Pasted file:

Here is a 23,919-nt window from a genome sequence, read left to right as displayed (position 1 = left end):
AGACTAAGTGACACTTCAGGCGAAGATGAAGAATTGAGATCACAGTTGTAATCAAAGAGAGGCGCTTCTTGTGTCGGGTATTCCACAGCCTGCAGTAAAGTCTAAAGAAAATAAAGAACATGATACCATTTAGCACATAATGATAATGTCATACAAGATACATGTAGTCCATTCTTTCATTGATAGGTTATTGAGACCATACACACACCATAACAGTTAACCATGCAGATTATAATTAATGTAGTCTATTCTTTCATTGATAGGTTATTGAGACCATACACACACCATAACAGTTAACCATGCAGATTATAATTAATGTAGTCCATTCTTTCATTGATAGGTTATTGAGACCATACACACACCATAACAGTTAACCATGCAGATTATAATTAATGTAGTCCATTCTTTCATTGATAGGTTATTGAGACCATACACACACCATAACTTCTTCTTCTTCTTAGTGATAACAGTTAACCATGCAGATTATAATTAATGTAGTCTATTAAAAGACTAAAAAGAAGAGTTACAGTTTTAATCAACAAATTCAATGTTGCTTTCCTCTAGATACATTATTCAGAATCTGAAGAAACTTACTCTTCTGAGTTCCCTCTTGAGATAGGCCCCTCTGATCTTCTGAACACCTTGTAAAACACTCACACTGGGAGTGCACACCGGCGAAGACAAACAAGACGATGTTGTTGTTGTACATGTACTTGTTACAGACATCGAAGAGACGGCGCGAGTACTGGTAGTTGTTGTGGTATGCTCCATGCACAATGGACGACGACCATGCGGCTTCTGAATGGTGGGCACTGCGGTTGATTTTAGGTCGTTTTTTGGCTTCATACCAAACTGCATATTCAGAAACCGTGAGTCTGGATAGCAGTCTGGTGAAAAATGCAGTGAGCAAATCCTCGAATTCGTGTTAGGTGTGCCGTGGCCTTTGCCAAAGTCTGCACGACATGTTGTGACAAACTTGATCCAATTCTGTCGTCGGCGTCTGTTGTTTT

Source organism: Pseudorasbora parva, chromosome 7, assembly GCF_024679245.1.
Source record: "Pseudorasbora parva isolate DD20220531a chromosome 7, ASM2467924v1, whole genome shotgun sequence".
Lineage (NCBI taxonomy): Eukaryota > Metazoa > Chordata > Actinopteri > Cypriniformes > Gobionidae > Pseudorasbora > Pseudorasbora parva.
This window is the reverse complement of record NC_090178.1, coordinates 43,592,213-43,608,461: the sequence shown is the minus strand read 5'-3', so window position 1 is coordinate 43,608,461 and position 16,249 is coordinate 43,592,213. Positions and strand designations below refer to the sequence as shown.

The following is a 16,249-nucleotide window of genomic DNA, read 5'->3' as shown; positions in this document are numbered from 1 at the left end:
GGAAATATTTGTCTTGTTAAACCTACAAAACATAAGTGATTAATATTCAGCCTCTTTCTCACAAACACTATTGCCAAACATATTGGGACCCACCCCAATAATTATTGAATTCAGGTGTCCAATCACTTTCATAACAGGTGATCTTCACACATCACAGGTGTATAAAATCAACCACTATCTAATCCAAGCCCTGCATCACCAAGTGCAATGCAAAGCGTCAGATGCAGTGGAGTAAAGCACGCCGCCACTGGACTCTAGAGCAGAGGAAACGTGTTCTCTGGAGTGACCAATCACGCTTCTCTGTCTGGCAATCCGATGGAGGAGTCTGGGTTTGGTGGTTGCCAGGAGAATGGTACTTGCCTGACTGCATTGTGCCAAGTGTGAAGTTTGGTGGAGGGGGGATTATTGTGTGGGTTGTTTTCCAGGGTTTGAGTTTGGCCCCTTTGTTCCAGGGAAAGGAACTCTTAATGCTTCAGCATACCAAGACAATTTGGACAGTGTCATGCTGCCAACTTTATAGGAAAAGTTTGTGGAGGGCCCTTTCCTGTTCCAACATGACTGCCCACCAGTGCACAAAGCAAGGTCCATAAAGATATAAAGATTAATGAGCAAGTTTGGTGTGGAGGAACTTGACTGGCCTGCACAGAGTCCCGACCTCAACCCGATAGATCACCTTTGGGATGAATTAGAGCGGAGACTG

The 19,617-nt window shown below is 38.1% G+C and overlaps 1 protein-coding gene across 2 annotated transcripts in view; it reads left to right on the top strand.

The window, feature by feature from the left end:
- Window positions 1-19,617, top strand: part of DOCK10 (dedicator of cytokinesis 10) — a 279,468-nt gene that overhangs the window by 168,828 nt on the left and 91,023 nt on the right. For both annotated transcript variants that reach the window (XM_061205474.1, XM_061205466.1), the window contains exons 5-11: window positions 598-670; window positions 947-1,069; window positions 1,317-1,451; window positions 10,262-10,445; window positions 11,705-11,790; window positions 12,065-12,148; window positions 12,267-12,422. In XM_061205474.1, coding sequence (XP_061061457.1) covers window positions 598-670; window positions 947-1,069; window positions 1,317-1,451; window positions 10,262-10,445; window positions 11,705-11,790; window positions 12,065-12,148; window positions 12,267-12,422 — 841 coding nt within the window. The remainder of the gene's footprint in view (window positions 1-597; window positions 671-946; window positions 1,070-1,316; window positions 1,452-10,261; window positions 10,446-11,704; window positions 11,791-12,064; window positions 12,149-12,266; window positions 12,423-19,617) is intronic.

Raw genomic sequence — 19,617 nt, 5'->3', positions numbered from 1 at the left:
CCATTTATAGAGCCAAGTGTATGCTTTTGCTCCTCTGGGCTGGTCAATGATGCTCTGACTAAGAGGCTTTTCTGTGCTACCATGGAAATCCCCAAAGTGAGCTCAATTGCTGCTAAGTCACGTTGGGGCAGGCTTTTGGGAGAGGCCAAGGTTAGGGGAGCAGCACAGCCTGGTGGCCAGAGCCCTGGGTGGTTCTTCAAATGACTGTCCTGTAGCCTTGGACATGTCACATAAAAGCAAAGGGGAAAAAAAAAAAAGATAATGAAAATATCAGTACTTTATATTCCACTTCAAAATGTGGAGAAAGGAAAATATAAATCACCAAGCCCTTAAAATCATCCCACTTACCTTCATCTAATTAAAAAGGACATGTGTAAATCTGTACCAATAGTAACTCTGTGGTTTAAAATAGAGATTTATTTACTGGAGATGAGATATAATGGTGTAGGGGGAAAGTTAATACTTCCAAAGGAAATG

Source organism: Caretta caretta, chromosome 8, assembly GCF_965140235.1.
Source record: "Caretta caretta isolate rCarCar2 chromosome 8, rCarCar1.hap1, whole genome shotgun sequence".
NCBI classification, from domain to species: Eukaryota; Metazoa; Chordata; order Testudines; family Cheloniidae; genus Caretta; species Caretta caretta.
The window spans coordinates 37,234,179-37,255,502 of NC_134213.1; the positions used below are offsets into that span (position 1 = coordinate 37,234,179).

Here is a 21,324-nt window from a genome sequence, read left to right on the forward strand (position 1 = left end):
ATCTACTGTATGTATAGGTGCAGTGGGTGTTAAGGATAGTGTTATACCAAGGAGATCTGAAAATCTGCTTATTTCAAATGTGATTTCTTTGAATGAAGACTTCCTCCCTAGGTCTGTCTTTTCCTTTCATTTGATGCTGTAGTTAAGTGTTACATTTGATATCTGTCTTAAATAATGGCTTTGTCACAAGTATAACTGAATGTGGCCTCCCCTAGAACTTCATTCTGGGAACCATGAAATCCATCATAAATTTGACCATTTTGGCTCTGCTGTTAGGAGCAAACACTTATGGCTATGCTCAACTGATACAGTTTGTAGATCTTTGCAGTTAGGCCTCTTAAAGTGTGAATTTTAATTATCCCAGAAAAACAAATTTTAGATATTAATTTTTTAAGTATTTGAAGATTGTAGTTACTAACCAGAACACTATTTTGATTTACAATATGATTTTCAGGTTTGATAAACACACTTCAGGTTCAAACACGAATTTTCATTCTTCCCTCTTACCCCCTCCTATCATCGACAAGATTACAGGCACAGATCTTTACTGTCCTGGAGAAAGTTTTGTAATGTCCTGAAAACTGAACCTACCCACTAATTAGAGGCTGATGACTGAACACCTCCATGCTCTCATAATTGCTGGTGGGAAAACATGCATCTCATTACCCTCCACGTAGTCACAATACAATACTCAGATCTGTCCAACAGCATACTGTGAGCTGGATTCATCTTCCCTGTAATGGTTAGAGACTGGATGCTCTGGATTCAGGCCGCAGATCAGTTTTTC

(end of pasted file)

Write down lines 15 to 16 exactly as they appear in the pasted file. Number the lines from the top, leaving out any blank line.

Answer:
Source record: "Caretta caretta isolate rCarCar2 chromosome 8, rCarCar1.hap1, whole genome shotgun sequence".
NCBI classification, from domain to species: Eukaryota; Metazoa; Chordata; order Testudines; family Cheloniidae; genus Caretta; species Caretta caretta.